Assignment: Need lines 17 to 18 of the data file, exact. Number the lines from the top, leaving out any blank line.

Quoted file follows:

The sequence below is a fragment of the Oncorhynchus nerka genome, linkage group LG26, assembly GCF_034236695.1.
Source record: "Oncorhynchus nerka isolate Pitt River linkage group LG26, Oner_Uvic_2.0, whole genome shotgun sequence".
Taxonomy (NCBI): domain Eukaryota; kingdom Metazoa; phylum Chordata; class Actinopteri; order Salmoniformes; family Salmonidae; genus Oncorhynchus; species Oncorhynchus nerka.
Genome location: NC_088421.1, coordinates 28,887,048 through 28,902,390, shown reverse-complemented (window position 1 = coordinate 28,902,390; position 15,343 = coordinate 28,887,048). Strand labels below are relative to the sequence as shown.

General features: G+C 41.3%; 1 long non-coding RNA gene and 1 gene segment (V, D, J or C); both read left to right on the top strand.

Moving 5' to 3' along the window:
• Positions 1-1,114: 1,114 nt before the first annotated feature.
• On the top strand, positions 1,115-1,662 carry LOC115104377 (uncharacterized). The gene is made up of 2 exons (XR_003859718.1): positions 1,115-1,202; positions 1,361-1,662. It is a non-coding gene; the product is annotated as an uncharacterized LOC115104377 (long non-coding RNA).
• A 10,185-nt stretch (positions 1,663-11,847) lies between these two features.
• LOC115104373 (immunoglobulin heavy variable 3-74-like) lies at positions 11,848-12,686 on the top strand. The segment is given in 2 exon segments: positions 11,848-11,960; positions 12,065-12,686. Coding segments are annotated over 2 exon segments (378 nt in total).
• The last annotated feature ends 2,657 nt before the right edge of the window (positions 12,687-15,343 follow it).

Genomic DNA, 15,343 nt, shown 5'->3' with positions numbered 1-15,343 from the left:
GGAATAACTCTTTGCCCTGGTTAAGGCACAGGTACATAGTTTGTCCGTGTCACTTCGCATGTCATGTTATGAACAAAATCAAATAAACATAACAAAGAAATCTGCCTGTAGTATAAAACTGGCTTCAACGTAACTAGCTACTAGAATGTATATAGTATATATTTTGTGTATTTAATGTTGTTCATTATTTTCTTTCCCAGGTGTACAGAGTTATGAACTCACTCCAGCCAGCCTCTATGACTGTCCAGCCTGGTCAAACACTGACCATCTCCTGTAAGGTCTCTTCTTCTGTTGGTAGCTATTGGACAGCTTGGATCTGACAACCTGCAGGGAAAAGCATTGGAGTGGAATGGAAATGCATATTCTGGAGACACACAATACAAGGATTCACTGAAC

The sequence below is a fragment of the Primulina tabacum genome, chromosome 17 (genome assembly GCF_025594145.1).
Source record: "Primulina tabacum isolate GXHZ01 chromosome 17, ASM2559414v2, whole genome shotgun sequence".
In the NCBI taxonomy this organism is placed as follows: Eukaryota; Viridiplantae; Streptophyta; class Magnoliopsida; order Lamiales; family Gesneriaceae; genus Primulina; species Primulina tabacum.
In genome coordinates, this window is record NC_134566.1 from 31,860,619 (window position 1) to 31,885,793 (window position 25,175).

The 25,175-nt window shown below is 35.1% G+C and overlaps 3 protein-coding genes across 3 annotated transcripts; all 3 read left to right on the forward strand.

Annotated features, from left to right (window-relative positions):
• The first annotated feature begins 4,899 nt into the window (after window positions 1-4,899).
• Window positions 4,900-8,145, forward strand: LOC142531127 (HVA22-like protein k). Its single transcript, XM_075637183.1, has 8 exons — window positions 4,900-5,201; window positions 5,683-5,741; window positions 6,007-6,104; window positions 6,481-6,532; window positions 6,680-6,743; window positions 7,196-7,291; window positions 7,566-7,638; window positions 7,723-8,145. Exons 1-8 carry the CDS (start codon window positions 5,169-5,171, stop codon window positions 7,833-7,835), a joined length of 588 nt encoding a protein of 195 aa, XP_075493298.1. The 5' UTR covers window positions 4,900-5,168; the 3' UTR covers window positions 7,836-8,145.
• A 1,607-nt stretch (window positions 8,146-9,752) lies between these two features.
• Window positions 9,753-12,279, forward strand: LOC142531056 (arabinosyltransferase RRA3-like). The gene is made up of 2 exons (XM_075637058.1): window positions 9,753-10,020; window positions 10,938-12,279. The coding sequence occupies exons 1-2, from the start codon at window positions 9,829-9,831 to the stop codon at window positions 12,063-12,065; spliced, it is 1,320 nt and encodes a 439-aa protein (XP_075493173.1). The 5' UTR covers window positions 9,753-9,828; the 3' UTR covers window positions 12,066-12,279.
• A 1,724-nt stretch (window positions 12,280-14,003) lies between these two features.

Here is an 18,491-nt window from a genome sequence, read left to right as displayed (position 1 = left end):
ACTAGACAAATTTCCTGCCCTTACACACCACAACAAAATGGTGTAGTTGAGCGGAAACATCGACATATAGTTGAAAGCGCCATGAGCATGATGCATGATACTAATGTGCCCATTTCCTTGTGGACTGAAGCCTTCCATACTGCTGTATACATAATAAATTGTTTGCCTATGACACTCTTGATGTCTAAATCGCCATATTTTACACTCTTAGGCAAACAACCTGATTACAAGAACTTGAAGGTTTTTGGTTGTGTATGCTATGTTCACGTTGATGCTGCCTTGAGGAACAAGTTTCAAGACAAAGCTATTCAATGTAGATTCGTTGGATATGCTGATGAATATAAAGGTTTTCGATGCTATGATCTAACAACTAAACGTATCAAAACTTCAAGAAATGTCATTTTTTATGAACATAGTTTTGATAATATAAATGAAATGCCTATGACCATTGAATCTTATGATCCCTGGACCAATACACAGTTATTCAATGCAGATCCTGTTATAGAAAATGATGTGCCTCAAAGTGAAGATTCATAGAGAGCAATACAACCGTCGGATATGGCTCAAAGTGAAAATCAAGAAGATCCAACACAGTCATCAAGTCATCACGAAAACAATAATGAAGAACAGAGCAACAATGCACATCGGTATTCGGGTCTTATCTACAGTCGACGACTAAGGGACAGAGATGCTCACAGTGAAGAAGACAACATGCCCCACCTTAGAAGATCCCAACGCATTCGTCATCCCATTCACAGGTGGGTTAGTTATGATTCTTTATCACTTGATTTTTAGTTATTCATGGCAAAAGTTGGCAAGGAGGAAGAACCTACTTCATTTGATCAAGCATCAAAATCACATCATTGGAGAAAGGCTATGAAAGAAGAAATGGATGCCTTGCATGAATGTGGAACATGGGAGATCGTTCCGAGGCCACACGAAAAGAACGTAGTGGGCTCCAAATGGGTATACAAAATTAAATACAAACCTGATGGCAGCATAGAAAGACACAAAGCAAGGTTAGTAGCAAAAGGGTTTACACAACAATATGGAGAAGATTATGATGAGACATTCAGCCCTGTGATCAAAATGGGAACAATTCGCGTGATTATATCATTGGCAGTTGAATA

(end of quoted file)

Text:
In genome coordinates, this window is record NC_134566.1 from 31,860,619 (window position 1) to 31,885,793 (window position 25,175).

The 25,175-nt window shown below is 35.1% G+C and overlaps 3 protein-coding genes across 3 annotated transcripts; all 3 read left to right on the forward strand.